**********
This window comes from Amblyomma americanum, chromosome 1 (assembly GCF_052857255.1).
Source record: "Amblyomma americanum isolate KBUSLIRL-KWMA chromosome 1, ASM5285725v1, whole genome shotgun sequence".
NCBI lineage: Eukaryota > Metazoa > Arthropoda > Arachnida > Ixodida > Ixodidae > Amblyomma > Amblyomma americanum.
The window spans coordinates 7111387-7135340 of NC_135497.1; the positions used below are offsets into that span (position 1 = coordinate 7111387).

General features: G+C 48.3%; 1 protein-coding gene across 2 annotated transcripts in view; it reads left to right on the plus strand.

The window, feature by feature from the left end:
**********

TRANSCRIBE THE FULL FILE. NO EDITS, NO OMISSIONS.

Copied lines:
This window comes from Amblyomma americanum, chromosome 1 (assembly GCF_052857255.1).
Source record: "Amblyomma americanum isolate KBUSLIRL-KWMA chromosome 1, ASM5285725v1, whole genome shotgun sequence".
NCBI lineage: Eukaryota > Metazoa > Arthropoda > Arachnida > Ixodida > Ixodidae > Amblyomma > Amblyomma americanum.
The window spans coordinates 7111387-7135340 of NC_135497.1; the positions used below are offsets into that span (position 1 = coordinate 7111387).

General features: G+C 48.3%; 1 protein-coding gene across 2 annotated transcripts in view; it reads left to right on the plus strand.

The window, feature by feature from the left end: